Looking at the keyed-out Presenter file, we see there is some green spill from the green screen/keying process. To clean this up, we’ll have to go back to the Fusion Workflow and

click on DeltaKeyer node to access the DeltaKey tools once more. Then we Click on the View Mode dropdown on the menu to change from Final Result to Matte View Mode. Now, click on the Matte icon found in the Matte View. Doing this will change the viewing screen from color to a black and white image outline, making it easier to see grainy areas causing the bad key. We adjust the key using the threshold slider, until all the graininess is gone.


Finishing touches

Now we change View Mode back to Final Results and confirm the green spill is gone.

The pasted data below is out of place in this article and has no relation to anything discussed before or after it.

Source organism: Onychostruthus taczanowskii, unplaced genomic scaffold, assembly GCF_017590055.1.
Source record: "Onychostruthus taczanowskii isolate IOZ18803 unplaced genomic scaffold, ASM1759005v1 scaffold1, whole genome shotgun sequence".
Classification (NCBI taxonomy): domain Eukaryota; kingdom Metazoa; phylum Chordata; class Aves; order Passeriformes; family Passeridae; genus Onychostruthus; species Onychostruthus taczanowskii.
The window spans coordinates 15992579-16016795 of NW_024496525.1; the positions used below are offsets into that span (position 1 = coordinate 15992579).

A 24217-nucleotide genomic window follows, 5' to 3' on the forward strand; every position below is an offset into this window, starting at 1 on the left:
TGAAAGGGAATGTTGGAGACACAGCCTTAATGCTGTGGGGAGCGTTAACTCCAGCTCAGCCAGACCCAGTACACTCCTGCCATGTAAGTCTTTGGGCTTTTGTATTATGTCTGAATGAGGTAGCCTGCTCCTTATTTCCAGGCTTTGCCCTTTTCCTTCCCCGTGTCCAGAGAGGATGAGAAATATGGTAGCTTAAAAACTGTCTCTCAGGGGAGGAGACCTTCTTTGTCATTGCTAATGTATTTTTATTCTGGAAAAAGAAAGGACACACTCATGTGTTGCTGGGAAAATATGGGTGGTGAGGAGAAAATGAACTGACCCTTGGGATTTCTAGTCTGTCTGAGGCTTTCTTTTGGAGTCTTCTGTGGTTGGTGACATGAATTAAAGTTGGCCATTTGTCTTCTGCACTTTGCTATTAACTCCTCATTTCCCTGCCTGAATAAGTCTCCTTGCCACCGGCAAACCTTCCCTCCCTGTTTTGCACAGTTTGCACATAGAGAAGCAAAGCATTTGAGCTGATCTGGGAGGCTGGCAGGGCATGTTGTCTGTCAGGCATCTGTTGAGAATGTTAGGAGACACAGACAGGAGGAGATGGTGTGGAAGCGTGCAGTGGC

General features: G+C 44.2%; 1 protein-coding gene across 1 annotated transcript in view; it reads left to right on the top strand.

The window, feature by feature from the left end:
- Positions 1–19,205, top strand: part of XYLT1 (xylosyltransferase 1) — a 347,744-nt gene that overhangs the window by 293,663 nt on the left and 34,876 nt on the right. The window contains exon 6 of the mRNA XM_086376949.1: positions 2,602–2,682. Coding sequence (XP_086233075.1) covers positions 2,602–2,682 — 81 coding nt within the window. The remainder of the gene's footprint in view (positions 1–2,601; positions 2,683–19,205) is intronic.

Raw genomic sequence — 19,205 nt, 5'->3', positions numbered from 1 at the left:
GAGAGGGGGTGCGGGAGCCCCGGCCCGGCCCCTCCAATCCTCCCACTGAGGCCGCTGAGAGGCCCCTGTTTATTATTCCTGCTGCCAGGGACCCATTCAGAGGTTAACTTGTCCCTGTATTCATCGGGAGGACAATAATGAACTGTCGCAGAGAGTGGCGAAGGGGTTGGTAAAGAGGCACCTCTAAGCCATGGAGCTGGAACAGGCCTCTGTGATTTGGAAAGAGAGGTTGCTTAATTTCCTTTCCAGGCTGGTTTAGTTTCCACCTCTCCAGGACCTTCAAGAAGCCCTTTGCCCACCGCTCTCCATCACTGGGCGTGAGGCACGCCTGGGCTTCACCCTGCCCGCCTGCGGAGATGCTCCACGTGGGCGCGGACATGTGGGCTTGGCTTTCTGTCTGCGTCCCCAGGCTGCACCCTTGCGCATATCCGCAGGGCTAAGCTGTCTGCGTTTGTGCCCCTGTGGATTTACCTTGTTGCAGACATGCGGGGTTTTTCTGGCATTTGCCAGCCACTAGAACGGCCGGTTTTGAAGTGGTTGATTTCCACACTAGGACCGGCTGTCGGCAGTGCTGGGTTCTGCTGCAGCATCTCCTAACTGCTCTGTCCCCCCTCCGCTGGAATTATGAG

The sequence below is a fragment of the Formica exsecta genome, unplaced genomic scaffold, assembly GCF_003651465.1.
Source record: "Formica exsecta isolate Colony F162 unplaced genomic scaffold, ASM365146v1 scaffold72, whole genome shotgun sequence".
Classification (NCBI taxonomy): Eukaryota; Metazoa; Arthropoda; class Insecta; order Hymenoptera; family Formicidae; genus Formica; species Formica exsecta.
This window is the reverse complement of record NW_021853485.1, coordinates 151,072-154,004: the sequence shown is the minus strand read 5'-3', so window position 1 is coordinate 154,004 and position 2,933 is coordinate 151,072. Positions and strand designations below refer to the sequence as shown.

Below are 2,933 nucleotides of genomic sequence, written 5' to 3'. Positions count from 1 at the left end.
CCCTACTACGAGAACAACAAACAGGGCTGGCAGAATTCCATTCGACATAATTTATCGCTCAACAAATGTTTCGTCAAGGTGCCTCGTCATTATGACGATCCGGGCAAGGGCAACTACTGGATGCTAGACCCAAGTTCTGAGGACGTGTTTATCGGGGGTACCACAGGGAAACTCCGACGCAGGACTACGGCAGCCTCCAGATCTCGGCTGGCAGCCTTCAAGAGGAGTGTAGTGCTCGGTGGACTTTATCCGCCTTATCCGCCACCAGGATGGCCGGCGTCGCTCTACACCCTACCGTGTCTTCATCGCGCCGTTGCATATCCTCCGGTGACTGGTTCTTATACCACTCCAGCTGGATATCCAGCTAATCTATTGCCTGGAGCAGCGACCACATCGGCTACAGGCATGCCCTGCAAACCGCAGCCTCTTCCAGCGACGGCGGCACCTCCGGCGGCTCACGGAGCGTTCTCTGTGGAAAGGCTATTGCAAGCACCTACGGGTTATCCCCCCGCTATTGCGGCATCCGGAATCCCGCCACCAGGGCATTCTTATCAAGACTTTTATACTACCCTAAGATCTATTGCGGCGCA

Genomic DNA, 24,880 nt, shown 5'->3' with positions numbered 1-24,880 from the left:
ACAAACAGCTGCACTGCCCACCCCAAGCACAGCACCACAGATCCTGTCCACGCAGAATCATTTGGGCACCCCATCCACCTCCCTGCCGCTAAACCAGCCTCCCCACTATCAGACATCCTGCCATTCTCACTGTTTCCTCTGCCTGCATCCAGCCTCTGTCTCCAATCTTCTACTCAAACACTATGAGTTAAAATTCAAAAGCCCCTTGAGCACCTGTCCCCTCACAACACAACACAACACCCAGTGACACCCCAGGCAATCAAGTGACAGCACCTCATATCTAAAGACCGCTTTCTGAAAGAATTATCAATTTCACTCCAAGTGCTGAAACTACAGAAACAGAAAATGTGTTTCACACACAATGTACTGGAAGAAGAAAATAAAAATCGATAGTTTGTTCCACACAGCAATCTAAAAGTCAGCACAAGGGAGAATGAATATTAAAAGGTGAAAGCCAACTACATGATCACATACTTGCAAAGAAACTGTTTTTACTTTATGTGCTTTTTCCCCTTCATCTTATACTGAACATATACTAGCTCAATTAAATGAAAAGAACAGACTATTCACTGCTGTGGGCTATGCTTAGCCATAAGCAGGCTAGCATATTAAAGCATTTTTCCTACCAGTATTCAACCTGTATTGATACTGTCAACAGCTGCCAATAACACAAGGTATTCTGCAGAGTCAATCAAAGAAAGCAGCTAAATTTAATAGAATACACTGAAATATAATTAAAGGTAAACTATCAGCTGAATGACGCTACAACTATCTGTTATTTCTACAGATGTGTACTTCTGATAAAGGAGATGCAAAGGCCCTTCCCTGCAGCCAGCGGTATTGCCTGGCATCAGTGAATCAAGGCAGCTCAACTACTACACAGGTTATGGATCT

We return to the Edit Workflow and using the shortcuts for copy and paste, we add more footage wherever needed to make each file the exact same running length. Because these files are set to loop, they’ll continue to run as looping video.


This concludes our tutorial. If you want information about our virtual set labs or have questions, check out our website today.